The lack of creativity in engineering can also be cultural. Some cultures discourage thinking "outside of the box." All math problems for example, are to be worked in one particular way. If a student attempts a different approach, they are chastized rather than encouraged. The children are taught to think in a uniform manner which stifles creativity, because "new" thinking has been discouraged. If one deviates from the prescribed method (regardless of the reason) they will face negative consequences.
I agree to your comment that usually people are discouraged thinking out the box.However it is the fact that kindergarten children are more creative than adults and there are reasons for that, first of all children just dont think they just split out what is going in their minds without considering whether it is possible or not and that is the most important thing in generating new ideas.Secondly adults usually are in different sort of stress it can be any and that act as a hinderance in generating new ideas .Third the most important one is because adults are sensible they think before they speak similarly they think alot before generating new ideas wheather it will be acceptable by the higher authorities like government and so on and they themselves assume that it will either be not accepted or it will be very difficult going all around the processes of government so they just stop their minds there only.Similarly in many organisations they just ask their employees to follow specified guidelines and follow defined SOPS this kills their thinking and creative approach.
Debera, I think you make a very good point about children saying whatever is on their minds. As adults, we have learned to subconsciously apply filters to whatever we are thinking for many reasons including those you mentioned - so that by the time it comes out of our minds, it is no longer our original thoughts. I love how kids just say what they are thinking, although I can certainly think of a time or two where that wasn't the case LOL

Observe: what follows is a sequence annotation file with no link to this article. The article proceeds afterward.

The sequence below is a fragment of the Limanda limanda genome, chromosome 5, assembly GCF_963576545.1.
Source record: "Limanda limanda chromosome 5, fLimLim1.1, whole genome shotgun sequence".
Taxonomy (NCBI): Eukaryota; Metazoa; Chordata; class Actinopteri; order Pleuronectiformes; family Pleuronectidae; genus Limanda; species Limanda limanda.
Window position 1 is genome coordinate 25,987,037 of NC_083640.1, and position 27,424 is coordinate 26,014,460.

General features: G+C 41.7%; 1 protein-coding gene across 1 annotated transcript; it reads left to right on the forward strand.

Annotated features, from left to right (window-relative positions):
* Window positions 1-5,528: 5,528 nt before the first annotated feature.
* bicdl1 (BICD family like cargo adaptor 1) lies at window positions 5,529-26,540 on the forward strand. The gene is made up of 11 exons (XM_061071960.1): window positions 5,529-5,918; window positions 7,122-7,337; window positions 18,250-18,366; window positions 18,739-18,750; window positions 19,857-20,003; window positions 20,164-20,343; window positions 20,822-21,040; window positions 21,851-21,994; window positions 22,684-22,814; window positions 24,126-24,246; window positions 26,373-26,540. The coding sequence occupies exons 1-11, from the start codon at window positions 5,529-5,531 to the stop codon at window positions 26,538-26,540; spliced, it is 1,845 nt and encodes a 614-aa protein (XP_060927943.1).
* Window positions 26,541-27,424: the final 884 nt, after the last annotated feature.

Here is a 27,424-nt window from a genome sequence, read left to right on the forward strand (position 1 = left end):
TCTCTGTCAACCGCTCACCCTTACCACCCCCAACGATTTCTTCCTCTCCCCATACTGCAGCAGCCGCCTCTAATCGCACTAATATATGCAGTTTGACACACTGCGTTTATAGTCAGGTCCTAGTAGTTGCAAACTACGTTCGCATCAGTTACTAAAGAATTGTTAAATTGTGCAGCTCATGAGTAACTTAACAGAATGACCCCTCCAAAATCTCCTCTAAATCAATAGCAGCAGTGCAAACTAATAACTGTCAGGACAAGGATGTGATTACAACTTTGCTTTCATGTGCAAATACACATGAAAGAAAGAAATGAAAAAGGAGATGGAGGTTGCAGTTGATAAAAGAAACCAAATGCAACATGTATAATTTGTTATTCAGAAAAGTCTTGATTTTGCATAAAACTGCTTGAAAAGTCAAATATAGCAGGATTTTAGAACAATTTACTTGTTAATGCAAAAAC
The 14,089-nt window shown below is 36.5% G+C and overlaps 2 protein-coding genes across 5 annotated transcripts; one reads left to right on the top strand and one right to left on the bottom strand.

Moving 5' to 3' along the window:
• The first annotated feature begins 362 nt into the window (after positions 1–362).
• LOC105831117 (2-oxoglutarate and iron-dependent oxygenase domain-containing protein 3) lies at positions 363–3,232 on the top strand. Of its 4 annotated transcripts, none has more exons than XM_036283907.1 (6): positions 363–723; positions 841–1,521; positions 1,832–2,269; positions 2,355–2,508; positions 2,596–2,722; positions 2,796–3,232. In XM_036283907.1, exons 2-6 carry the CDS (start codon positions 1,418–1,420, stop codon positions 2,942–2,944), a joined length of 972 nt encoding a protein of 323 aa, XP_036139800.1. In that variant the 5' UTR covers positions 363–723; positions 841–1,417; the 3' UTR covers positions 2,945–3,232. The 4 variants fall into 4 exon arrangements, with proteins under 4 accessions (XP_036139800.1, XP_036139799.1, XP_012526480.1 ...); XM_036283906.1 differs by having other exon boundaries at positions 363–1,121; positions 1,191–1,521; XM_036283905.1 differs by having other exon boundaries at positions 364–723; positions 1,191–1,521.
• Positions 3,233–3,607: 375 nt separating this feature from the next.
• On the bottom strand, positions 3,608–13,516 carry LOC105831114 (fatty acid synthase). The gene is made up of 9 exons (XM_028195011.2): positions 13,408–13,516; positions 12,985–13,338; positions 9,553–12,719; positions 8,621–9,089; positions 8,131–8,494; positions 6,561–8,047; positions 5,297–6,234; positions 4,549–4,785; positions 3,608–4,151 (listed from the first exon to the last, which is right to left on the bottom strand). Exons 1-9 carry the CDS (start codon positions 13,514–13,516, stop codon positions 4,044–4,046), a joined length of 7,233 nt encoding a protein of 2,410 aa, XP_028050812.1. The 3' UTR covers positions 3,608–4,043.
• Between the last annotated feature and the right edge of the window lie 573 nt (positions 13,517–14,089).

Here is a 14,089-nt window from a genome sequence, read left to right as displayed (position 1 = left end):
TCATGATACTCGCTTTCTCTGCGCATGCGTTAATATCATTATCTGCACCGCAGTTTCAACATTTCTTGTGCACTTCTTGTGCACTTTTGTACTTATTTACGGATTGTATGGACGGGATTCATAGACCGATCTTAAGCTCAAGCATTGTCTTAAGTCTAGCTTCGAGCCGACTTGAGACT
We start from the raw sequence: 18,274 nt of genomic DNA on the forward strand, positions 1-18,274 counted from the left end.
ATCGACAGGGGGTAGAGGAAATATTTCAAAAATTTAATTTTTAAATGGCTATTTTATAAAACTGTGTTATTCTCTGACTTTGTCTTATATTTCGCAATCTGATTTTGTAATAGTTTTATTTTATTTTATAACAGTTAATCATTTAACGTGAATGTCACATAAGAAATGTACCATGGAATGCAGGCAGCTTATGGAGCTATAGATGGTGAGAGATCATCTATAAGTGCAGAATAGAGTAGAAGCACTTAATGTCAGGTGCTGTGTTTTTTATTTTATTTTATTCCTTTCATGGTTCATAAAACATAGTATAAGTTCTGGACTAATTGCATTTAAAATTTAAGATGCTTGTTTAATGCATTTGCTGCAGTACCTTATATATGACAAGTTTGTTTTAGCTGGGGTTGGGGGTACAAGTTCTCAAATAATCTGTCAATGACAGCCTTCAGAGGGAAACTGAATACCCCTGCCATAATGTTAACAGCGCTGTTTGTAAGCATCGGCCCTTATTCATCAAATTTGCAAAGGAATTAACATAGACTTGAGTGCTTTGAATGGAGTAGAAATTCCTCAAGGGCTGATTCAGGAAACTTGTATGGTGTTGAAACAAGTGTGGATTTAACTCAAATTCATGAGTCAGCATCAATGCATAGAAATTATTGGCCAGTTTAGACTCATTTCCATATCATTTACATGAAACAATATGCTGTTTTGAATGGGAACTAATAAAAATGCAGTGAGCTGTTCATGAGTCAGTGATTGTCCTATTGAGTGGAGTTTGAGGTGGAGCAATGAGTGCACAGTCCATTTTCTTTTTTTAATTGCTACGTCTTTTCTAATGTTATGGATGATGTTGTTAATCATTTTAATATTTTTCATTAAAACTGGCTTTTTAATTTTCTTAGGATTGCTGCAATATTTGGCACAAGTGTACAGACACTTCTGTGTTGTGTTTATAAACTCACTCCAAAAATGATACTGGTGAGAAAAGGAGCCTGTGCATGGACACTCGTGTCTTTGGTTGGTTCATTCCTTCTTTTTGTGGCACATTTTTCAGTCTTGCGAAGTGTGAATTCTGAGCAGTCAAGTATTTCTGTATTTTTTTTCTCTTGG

Nancy you are absolutely correct ,Kids just dont think what they are saying they are never consious about their talks or conversations.
Secondly what i think is that in our professional enviornment people are never encouraged if they provide any new or creative idea they are always asked to either make some changes in the already existing one or to modify it and if someone tries to creat a new idea then its a bad day for that particular employee .
I agree, Debera - and people are very resistant to even small changes, let alone large ones that require a new way of thinking. It's usually so much easier to do things like you have always done them and in this economy of corporate downsizing people are often asked to wear several hats - being creative would increase an already heavy workload. Part of it is also the corporate culture. If an organization encourages creativity as a foundational value - people won't be afraid to offer creative solutions.